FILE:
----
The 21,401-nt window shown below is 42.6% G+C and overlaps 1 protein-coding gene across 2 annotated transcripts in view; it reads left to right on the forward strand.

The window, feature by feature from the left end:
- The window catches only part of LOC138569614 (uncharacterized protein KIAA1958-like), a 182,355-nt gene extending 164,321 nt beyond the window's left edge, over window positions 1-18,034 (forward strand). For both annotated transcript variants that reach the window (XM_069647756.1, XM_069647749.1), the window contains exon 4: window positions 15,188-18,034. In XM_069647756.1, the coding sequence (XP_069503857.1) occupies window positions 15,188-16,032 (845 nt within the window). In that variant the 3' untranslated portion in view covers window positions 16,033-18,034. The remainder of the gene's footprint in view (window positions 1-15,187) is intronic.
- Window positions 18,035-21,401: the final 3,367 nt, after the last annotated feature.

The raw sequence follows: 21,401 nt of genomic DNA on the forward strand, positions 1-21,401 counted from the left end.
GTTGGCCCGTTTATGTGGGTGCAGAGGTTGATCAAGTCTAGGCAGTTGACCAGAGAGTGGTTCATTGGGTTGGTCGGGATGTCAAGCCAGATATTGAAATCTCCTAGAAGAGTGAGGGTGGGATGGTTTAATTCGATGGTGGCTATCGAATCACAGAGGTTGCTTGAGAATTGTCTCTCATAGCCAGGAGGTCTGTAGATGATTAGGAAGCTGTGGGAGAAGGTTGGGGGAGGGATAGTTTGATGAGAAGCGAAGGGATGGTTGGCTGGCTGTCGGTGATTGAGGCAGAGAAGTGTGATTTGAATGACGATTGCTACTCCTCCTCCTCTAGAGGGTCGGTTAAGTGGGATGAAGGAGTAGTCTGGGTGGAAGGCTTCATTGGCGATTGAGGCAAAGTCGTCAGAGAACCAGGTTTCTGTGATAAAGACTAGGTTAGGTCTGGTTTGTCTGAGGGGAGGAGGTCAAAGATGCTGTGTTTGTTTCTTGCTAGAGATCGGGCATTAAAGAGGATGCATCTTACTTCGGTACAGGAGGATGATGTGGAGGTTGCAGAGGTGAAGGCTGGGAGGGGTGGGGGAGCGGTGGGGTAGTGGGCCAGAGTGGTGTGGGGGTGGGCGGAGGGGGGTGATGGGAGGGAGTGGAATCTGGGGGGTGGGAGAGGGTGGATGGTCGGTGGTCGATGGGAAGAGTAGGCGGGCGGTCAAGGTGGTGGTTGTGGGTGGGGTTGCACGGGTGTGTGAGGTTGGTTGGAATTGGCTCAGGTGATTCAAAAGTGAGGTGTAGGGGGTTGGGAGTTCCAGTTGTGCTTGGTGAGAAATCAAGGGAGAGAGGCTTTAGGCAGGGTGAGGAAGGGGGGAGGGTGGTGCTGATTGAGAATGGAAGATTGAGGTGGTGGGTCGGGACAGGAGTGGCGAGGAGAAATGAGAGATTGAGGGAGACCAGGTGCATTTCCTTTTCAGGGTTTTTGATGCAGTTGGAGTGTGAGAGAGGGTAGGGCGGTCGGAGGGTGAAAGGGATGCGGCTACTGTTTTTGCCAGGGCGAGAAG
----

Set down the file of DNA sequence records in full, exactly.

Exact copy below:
The 21,401-nt window shown below is 42.6% G+C and overlaps 1 protein-coding gene across 2 annotated transcripts in view; it reads left to right on the forward strand.

The window, feature by feature from the left end:
- The window catches only part of LOC138569614 (uncharacterized protein KIAA1958-like), a 182,355-nt gene extending 164,321 nt beyond the window's left edge, over window positions 1-18,034 (forward strand). For both annotated transcript variants that reach the window (XM_069647756.1, XM_069647749.1), the window contains exon 4: window positions 15,188-18,034. In XM_069647756.1, the coding sequence (XP_069503857.1) occupies window positions 15,188-16,032 (845 nt within the window). In that variant the 3' untranslated portion in view covers window positions 16,033-18,034. The remainder of the gene's footprint in view (window positions 1-15,187) is intronic.
- Window positions 18,035-21,401: the final 3,367 nt, after the last annotated feature.

The raw sequence follows: 21,401 nt of genomic DNA on the forward strand, positions 1-21,401 counted from the left end.
GTTGGCCCGTTTATGTGGGTGCAGAGGTTGATCAAGTCTAGGCAGTTGACCAGAGAGTGGTTCATTGGGTTGGTCGGGATGTCAAGCCAGATATTGAAATCTCCTAGAAGAGTGAGGGTGGGATGGTTTAATTCGATGGTGGCTATCGAATCACAGAGGTTGCTTGAGAATTGTCTCTCATAGCCAGGAGGTCTGTAGATGATTAGGAAGCTGTGGGAGAAGGTTGGGGGAGGGATAGTTTGATGAGAAGCGAAGGGATGGTTGGCTGGCTGTCGGTGATTGAGGCAGAGAAGTGTGATTTGAATGACGATTGCTACTCCTCCTCCTCTAGAGGGTCGGTTAAGTGGGATGAAGGAGTAGTCTGGGTGGAAGGCTTCATTGGCGATTGAGGCAAAGTCGTCAGAGAACCAGGTTTCTGTGATAAAGACTAGGTTAGGTCTGGTTTGTCTGAGGGGAGGAGGTCAAAGATGCTGTGTTTGTTTCTTGCTAGAGATCGGGCATTAAAGAGGATGCATCTTACTTCGGTACAGGAGGATGATGTGGAGGTTGCAGAGGTGAAGGCTGGGAGGGGTGGGGGAGCGGTGGGGTAGTGGGCCAGAGTGGTGTGGGGGTGGGCGGAGGGGGGTGATGGGAGGGAGTGGAATCTGGGGGGTGGGAGAGGGTGGATGGTCGGTGGTCGATGGGAAGAGTAGGCGGGCGGTCAAGGTGGTGGTTGTGGGTGGGGTTGCACGGGTGTGTGAGGTTGGTTGGAATTGGCTCAGGTGATTCAAAAGTGAGGTGTAGGGGGTTGGGAGTTCCAGTTGTGCTTGGTGAGAAATCAAGGGAGAGAGGCTTTAGGCAGGGTGAGGAAGGGGGGAGGGTGGTGCTGATTGAGAATGGAAGATTGAGGTGGTGGGTCGGGACAGGAGTGGCGAGGAGAAATGAGAGATTGAGGGAGACCAGGTGCATTTCCTTTTCAGGGTTTTTGATGCAGTTGGAGTGTGAGAGAGGGTAGGGCGGTCGGAGGGTGAAAGGGATGCGGCTACTGTTTTTGCCAGGGCGAGAAG